According to tech entrepreneur Patrick Collison and economist Tyler Cowen, academia needs a new discipline called “progress studies.” But their proposal overlooks two crucial facts: human progress has been an object of study for centuries, and innovators ignorant of that scholarship have had devastating effects on the planet and society.
When Collison and Cowen write that “progress itself is understudied,” historians balk. Progress has been a backbone of historical narratives; its origins, consequences and limits have been objects of historical analysis for generations.
We should be wary about Collison and Cowen’s advice to study the “successful” and train the “brilliant” in order to speed up “progress.” Neither recent nor more distant history suggests that these terms have neutral definitions. To the contrary, they have often been excuses for colonial expropriation and social exclusion, and sometimes alibis for democratic and environmental catastrophe.
Our apprehension about progress studies derives from our scholarship in the history and philosophy of science, and in particular in the history of scientific, colonial and social engineering projects in the era of the scientific revolution and the Enlightenment — arguably, the period that gave us our modern idea of progress in the first place.
Even earlier, the conditions and causes of what Francis Bacon called “human progress and empowerment” were established subjects of interdisciplinary study. At the turn of the 17th century, the Italian jurist and antiquarian Guido Pancirolli published an influential history of ancient and modern knowledge and invention. Originally published in Italian in 1612, it was translated into Latin, French and English. Pancirolli’s work — as historian of science Vera Keller has shown — made history a tool of innovation at the outset of the scientific revolution.
Pancirolli was not alone. In 1668, Royal Society Fellow Joseph Glanvillpublished Plus Ultra, promising to trace “the progress and advancement of knowledge” from Aristotle to “the most remarkable late improvements of practical, useful learning,” so as “to encourage philosophical endeavours.” Proposing to fly through “mere comprehension” of progress to “the deeper goal of speeding it up,” Collison and Cowen add little to Glanvill’s pitch.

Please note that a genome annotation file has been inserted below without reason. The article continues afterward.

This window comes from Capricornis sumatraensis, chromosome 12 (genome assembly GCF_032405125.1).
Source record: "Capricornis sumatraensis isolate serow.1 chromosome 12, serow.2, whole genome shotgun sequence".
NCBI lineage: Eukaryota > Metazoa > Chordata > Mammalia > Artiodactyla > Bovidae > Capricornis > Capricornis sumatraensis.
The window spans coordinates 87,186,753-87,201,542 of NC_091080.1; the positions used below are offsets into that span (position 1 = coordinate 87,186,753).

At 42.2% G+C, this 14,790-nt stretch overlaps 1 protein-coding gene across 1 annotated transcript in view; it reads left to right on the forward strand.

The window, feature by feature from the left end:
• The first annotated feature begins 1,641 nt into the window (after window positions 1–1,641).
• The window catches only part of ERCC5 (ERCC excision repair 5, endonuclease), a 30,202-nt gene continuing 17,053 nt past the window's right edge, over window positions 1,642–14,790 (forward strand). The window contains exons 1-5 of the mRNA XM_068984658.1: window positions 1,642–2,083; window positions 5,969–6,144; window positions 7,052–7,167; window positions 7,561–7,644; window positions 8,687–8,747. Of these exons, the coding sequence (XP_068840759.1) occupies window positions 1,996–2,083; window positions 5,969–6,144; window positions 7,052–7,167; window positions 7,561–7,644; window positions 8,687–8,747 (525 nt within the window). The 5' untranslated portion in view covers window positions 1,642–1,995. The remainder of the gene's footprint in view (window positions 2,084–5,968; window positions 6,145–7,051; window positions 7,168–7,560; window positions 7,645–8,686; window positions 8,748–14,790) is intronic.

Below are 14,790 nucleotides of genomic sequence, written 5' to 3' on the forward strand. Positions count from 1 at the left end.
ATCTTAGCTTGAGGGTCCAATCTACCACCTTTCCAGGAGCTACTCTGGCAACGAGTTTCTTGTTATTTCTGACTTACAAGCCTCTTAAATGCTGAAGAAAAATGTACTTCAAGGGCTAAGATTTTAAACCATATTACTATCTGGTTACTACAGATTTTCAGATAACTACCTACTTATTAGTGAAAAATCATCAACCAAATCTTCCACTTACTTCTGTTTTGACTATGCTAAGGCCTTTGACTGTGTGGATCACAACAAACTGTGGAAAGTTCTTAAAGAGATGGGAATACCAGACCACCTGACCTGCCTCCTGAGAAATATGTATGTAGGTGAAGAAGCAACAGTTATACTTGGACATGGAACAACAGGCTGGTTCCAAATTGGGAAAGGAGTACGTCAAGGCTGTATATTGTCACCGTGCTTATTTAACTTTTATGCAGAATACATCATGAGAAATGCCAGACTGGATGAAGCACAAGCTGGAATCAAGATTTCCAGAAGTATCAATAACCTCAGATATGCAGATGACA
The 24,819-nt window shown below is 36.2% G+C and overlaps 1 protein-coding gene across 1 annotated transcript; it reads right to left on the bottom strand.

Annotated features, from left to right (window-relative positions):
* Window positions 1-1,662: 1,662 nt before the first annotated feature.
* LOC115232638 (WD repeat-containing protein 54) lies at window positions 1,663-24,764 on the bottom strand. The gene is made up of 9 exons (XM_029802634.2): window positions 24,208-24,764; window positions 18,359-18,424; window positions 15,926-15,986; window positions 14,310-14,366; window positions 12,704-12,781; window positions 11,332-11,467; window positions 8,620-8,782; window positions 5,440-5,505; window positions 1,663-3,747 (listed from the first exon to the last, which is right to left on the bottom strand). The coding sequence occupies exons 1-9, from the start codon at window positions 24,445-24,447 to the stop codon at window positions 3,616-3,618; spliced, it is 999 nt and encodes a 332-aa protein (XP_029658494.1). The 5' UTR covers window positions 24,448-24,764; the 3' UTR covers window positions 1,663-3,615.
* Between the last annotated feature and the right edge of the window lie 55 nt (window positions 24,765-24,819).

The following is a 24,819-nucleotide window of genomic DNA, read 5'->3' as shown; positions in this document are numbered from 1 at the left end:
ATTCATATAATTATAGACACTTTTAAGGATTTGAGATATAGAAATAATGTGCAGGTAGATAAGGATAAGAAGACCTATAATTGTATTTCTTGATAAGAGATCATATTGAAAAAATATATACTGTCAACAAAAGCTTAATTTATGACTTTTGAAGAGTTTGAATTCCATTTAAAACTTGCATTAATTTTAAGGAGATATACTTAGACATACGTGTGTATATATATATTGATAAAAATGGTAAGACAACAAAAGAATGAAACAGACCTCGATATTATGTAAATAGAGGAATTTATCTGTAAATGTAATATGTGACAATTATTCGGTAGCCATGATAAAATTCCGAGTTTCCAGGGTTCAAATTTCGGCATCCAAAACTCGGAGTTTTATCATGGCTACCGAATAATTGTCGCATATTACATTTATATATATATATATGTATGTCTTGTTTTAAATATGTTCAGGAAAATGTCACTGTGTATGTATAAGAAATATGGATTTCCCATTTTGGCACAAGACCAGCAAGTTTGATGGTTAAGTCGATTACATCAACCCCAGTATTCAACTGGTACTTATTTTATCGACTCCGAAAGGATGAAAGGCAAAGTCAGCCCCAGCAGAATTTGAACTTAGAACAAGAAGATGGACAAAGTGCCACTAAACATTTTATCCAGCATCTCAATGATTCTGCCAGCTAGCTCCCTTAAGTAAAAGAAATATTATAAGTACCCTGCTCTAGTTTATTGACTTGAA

What is progress?
Historians of economy, society, science and technology such as Joel Mokyr, Joyce Appleby, Margaret Jacob and Paul Slack have given ample space to the makings of modern progress, along with related ideas Collison and Cowen echo: discovery, invention, improvement, transformation.
Works on the Scientific Revolution, Enlightenment and Industrial Revolution are replete with explorations of what Collison and Cowen call the “distribution of progress” and its causes. Indeed, accounting for “the combination of economic, technological, scientific, cultural and organizational advancement” that distinguishes “first-world” or “developed” societies has been a central question of the social sciences since their formation over a century ago.
Scholarship also underlines the complexities of progress and the underside of “successful people, organizations, institutions, policies and cultures,” problems that progress studies defines out of existence. Progress towards what? Success for whom? By what measure? At what cost?
Studies of scientific and technological projects highlight the mixed results of past disruptions. Eric Ash’s work on fen drainage in 17th century England reveals the destruction technology wrought on local environments and ways of life. Anya Zilberstein shows that 18th century colonization fostered positive views of anthropogenic climate change. Keller and Koji Yamamoto have probed the tensions between private and public interest that progress constantly involved.